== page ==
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December 17, 2012

Further Discussion of City’s Primary Process

Jill King

Efforts to include unaffiliated voters in primary elections has been tossed around by the parties and individuals for some time, due to the extraordinary rise in those who prefer to be deemed "unaffiliated."


The latest attempt comes from Katie Nash, who proposes a semi-closed election primary process in The City of Frederick.


In a workshop, the Board of Alderman discussed this proposal in front of an audience of three and one reporter. 


Primaries were made for recognized parties to have the ability to choose from an abundance of those seeking office to move forward.


Those seeking office, who are not a part of the two larger recognized parties, have an ability to skirt the process and proceed into the general elections without the vetting that comes from participating in a primary election.


The current process is closed. The semi-open would allow unaffiliated voters to go to the election sites and choose which ballot they wish to select from those running, choosing between Democrat and Republican ballots. The election judge would then mark beside their name which ballot was chosen; this would then have to be logged into a site for public record. The voter is then temporarily affiliating, with a party.


At state level they have made the voting and registrations easier, enabling early election sites and registrations online; anyone can change the party affiliation online, prior to the elections and within the time allotted. The City has a one day election for both elections – primary and general. The turnout is also minimal, with about 18% of the registered voters voting in the city primaries.


Frederick City runs its own elections; next year it is without county resources. (Yea!) A Request for Proposal (RFP) has been issued seeking a vendor to submit bids, for a paper election. The bids are due by Friday (December 21, 2012).


According to the city charter, the two "principle political parties" have an election if they have more than five people seeking office for alderman or more than one running for Mayor. If either has less than this number, the candidates automatically move onto the general race.


A ballot for one party and not the other is possible, as designed. With this situation, or the suggested open primary, it may be difficult to get bids from potential bidders.


Fewer reasons for partisan references are needed locally. Social policies, such as whether one is pro-choice or is seeking social justice, are state issues that have absolutely nothing to do with local elections.


There are a few factors that remain for those who feel that they are being neglected in this process; there are manners in which they can still vote in the primaries, without being dependent on the government to fix the problem.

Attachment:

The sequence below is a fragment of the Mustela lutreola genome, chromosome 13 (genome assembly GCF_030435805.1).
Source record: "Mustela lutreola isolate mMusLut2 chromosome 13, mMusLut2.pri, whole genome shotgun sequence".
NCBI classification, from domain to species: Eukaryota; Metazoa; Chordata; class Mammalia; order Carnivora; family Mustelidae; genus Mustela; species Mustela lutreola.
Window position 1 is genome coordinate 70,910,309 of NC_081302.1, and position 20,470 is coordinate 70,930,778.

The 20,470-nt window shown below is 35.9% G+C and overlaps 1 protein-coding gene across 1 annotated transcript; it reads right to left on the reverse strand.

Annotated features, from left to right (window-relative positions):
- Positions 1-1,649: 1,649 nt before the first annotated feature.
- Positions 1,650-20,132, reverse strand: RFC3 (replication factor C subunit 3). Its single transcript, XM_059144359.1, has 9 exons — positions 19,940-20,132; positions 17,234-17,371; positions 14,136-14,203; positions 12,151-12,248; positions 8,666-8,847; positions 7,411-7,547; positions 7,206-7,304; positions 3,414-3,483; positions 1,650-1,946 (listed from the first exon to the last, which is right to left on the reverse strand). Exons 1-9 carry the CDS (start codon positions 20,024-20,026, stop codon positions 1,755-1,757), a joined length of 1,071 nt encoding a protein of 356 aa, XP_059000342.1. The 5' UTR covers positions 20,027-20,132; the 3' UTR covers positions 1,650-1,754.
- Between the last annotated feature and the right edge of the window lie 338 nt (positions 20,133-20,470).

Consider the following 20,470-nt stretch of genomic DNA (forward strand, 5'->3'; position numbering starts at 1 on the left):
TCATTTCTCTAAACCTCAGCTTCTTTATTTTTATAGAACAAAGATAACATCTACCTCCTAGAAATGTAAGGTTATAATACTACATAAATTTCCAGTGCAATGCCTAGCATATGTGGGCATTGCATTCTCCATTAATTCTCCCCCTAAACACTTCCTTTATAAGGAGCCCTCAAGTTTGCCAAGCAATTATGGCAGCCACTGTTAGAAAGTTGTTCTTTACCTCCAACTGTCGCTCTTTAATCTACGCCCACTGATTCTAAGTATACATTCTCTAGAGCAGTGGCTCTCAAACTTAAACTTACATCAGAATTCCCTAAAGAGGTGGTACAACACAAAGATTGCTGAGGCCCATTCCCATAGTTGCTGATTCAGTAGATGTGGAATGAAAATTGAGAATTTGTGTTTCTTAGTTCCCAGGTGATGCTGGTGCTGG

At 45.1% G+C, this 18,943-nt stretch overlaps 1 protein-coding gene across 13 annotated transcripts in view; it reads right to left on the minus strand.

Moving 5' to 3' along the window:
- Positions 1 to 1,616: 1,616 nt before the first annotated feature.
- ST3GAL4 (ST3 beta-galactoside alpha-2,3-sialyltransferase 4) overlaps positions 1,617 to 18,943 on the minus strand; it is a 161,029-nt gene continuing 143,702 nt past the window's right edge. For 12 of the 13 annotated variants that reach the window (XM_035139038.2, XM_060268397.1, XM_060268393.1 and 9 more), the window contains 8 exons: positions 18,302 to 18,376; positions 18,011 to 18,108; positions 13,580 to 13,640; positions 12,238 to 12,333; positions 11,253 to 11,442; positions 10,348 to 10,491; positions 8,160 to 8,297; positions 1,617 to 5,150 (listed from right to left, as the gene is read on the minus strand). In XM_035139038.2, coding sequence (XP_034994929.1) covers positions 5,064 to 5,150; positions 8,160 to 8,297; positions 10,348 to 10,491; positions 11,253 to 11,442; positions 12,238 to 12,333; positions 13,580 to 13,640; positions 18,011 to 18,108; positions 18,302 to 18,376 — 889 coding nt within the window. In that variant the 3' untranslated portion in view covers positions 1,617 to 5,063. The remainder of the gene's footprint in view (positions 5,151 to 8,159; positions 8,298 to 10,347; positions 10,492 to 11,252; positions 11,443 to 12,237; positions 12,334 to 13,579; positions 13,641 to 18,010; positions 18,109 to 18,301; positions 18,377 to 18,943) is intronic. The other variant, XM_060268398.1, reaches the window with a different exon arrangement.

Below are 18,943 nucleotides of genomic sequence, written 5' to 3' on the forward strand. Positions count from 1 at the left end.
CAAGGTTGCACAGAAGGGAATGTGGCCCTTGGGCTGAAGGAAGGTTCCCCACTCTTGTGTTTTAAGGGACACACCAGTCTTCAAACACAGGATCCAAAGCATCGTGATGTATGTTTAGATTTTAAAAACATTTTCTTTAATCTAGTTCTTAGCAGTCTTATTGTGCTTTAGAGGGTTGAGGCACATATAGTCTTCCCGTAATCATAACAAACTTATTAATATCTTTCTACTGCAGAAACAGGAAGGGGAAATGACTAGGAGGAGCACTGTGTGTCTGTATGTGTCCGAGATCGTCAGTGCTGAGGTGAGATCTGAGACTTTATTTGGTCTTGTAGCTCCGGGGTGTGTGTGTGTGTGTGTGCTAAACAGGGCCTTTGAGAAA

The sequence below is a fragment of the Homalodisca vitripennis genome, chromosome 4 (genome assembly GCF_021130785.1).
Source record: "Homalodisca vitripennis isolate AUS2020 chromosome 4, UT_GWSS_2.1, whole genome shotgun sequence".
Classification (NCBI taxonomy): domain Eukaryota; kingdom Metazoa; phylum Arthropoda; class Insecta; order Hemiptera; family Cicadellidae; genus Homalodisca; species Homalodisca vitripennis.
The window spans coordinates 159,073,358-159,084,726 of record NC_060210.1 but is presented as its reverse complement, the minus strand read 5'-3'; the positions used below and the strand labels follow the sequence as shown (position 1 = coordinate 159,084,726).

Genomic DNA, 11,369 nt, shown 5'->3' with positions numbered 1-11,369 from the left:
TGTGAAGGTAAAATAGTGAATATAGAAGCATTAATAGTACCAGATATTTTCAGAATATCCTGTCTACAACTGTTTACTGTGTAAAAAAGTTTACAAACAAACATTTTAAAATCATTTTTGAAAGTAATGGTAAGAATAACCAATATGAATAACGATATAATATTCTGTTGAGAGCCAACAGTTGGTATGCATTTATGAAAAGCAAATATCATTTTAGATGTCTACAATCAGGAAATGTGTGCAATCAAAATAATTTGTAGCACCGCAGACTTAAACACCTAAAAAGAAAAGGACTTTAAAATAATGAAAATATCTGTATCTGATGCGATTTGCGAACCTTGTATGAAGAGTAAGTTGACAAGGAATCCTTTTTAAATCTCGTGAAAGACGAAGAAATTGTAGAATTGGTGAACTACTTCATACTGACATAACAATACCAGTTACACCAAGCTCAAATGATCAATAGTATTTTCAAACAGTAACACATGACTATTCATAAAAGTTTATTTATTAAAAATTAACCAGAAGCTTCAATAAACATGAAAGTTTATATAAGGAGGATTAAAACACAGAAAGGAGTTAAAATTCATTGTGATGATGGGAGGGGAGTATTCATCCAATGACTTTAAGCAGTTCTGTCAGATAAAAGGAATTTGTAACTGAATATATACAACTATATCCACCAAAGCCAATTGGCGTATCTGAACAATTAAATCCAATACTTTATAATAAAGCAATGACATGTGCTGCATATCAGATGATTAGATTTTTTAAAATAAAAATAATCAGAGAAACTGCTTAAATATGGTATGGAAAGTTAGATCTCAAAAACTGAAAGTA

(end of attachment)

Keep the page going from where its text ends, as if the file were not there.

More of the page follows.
Is it that these are the ones paying attention, heading to cast their votes, or is it because people just don't want to affiliate? Would we prefer an educated voter, or are we just looking to increase the turnout? Much of this boils down to choices.


Opening up the conversation at local level is important, although educating the public, and doing the legwork, may be necessary for the final vote. In the General Elections, many do reach across party lines to vote for a person who has suggested the best plan. One hot item will always be fiscal prudence. This is one that all will be looking for.


Municipalities have a list of necessities moving forward, including health, safety, and the welfare of its citizens. This includes oversight of police services, trash pick-up, and communities that have ongoing problems.


Some of the colossal issues facing city candidates next year are the barely touched unfunded liabilities and pension system, Carroll Creek, economic plans to increase business, Frederick's Adequate Public Facilities Ordinance, annexations and future growth, the Frederick Towne Mall area, and property issues, including eminent domain.


The biggest issue will be the implementation of PlanMaryland. If there is little movement or resolution as to what is a necessary function of municipal government, Frederick will be an unsustainable place to live and grow.


Hard choices will need to be made, assuring people that they will be able to remain in their homestead that they have fought for.


In order to get people involved, they need to know their options and start participating. Providing methods to circumvent the rules is only part of the problem.


Either we go into the Frederick City elections with no party denoted or remain as we have been for generations. The methods in between have been tried tirelessly, revealing too many faults. The discussion has been opened again; let's make a choice and remove it from the table forever or until Frederick City has grown exponentially.


On a side note, a new 501c3 has been formed in Frederick City, rightfully named Friends of Carroll Creek. The vision of this group is fundraising and solving community issues, without a lot of government intervention. Kudos to this new group spearheaded by businesses and residents in the Carroll Creek area.


retraining my brain for the future, conferring with the past....


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